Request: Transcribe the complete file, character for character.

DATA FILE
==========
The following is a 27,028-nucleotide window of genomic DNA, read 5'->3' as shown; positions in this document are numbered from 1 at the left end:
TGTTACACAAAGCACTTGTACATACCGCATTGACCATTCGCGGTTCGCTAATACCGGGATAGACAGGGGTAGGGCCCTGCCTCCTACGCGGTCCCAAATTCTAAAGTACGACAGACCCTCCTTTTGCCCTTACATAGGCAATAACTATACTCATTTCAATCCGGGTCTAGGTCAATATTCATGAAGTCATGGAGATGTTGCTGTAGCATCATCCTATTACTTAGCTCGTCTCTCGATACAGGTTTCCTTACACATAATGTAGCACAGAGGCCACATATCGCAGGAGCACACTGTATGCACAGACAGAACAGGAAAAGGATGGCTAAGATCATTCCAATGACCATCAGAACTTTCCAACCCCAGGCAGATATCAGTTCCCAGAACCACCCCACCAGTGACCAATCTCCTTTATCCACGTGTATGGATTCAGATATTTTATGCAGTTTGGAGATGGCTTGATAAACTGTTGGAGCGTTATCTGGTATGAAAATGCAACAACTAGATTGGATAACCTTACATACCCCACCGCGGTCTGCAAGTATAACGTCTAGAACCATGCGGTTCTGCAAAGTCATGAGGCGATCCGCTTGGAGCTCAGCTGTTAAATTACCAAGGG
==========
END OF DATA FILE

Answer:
The following is a 27,028-nucleotide window of genomic DNA, read 5'->3' as shown; positions in this document are numbered from 1 at the left end:
TGTTACACAAAGCACTTGTACATACCGCATTGACCATTCGCGGTTCGCTAATACCGGGATAGACAGGGGTAGGGCCCTGCCTCCTACGCGGTCCCAAATTCTAAAGTACGACAGACCCTCCTTTTGCCCTTACATAGGCAATAACTATACTCATTTCAATCCGGGTCTAGGTCAATATTCATGAAGTCATGGAGATGTTGCTGTAGCATCATCCTATTACTTAGCTCGTCTCTCGATACAGGTTTCCTTACACATAATGTAGCACAGAGGCCACATATCGCAGGAGCACACTGTATGCACAGACAGAACAGGAAAAGGATGGCTAAGATCATTCCAATGACCATCAGAACTTTCCAACCCCAGGCAGATATCAGTTCCCAGAACCACCCCACCAGTGACCAATCTCCTTTATCCACGTGTATGGATTCAGATATTTTATGCAGTTTGGAGATGGCTTGATAAACTGTTGGAGCGTTATCTGGTATGAAAATGCAACAACTAGATTGGATAACCTTACATACCCCACCGCGGTCTGCAAGTATAACGTCTAGAACCATGCGGTTCTGCAAAGTCATGAGGCGATCCGCTTGGAGCTCAGCTGTTAAATTACCAAGGG